Transforming 'summary justice' through police-led prosecution and 'virtual courts': is 'procedural due process' being undermined?

Ward, Jennifer (2015) Transforming 'summary justice' through police-led prosecution and 'virtual courts': is 'procedural due process' being undermined? British Journal of Criminology, 55 (2). pp. 341-358. ISSN 0007-0955

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Abstract

The administration of ‘summary’ justice in the lower criminal courts in England and Wales is undergoing significant transformation. Broadly, this sits within the desire to create a modernised and more streamlined system. But, criminal justice scholars state ‘swift justice’ is not necessarily fair justice, and ‘procedural due process’ might be challenged by objectives of economics and speed. This paper centres on two areas of change - the expanded role of the police in prosecutorial decision-making, and the introduction of ‘virtual courts’ where accused defendants appear via video link from police stations to the criminal courts. It is argued these two alterations call into question fundamental principles of procedural due process.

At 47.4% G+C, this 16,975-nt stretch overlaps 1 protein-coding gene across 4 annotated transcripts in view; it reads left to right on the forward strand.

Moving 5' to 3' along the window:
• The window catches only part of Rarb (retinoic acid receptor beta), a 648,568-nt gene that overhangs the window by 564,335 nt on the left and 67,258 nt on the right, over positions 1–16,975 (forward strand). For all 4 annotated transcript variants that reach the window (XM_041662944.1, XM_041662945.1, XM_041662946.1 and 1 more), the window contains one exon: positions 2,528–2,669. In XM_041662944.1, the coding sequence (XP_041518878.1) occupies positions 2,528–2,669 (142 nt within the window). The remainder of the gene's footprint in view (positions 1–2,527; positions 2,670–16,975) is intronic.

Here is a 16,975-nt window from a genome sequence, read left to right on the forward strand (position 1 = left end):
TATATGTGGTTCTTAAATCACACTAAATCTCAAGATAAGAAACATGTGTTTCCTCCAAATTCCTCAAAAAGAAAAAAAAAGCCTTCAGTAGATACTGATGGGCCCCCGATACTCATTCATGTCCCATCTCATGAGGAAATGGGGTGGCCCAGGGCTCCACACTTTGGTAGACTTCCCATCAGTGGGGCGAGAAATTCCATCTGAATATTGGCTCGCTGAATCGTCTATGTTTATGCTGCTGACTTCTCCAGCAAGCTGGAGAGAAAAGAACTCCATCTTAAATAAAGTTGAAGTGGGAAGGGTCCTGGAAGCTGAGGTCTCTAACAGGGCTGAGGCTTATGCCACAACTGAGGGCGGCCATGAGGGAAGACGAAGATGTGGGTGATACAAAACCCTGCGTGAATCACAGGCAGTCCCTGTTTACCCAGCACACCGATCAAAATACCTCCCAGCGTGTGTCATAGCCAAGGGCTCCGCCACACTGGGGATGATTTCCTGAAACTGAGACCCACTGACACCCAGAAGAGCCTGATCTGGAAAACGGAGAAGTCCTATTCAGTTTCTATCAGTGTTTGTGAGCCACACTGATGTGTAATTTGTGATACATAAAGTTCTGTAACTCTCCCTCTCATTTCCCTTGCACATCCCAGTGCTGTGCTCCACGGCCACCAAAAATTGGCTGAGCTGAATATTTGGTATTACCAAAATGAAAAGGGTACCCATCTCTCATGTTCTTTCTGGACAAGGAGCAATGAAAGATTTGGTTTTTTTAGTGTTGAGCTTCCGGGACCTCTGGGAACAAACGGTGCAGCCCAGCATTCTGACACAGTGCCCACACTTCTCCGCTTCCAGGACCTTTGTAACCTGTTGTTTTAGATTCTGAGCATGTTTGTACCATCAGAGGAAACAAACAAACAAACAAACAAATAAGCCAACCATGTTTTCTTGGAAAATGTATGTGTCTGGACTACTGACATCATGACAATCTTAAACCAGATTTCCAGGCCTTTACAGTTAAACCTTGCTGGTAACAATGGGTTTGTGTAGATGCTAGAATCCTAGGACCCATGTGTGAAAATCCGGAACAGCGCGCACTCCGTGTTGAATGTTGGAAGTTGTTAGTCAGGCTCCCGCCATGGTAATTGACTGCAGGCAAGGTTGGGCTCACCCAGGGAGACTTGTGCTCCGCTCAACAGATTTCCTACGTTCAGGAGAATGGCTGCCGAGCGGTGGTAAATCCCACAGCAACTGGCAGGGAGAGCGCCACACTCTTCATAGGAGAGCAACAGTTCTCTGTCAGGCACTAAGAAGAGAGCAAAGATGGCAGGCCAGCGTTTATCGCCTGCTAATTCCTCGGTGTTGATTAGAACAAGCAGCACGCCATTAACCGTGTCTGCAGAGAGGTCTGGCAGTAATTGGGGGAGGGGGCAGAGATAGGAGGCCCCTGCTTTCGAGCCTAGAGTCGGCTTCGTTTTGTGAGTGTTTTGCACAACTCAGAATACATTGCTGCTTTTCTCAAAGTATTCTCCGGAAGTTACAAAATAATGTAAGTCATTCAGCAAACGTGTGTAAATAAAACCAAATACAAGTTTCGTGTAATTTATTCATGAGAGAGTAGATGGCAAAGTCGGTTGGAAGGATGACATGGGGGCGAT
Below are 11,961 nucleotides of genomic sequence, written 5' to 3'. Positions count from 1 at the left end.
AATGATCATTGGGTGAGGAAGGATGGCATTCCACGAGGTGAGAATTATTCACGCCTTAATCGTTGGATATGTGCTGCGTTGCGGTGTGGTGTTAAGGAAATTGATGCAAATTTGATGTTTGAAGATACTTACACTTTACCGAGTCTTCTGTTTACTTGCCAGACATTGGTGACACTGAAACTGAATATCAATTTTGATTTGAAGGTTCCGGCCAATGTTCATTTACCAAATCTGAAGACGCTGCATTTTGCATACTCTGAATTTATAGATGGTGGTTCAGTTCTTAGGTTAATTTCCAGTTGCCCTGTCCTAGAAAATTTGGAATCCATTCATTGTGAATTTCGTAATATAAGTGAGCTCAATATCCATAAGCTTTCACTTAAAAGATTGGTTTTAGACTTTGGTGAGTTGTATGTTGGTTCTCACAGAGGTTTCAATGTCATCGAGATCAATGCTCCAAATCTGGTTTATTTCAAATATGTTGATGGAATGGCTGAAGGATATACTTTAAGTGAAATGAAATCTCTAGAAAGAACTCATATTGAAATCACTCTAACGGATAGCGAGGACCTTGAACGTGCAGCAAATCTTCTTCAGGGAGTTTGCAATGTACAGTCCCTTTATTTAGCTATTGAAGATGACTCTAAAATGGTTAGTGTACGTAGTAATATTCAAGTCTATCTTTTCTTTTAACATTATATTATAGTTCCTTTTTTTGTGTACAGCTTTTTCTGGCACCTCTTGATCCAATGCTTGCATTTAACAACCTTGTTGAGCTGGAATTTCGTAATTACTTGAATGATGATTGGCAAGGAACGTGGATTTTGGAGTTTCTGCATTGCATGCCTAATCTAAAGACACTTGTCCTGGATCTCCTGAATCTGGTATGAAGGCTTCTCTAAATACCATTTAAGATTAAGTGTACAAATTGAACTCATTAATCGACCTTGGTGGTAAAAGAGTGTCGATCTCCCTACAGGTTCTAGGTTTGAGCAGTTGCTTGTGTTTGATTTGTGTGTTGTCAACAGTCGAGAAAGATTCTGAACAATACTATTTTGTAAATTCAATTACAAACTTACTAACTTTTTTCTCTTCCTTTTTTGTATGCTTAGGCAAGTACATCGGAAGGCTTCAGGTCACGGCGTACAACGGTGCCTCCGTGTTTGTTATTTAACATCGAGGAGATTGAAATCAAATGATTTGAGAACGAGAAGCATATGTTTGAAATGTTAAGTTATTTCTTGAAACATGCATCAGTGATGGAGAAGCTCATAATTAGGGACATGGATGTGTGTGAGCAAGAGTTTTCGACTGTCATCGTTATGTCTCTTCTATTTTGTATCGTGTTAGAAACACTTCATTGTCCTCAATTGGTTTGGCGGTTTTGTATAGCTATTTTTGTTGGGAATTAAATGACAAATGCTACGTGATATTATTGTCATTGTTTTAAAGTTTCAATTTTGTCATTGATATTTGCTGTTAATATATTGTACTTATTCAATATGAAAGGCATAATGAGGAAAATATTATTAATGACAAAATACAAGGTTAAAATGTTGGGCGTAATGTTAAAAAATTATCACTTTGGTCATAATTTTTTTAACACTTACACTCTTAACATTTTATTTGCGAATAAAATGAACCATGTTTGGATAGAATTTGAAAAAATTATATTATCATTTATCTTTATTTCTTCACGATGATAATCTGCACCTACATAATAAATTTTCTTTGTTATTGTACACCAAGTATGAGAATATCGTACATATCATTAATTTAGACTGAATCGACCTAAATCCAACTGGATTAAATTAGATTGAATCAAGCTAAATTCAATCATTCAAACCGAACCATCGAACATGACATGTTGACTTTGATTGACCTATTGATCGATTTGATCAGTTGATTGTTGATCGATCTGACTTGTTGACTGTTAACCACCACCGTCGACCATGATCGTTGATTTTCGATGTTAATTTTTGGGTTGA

Item Type: Article
Additional Information: First published online: October 8, 2014
Research Areas: A. > School of Law > Criminology and Sociology
Item ID: 14569
Notes on copyright: This is a pre-copyedited, author-produced version of an article accepted for publication in British Journal of Criminology following peer review. The version of record Jenni Ward; Transforming ‘Summary Justice’ Through Police-led Prosecution and ‘Virtual Courts’: Is ‘Procedural Due Process’ Being Undermined?, The British Journal of Criminology, Volume 55, Issue 2, 1 March 2015, Pages 341–358, is available online at: https://academic.oup.com/bjc/article/55/2/341/595012 and https://doi.org/10.1093/bjc/azu077.
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Depositing User: Jenni Ward
Date Deposited: 17 Apr 2015 15:24
Last Modified: 30 May 2019 18:58
URI: https://eprints.mdx.ac.uk/id/eprint/14569

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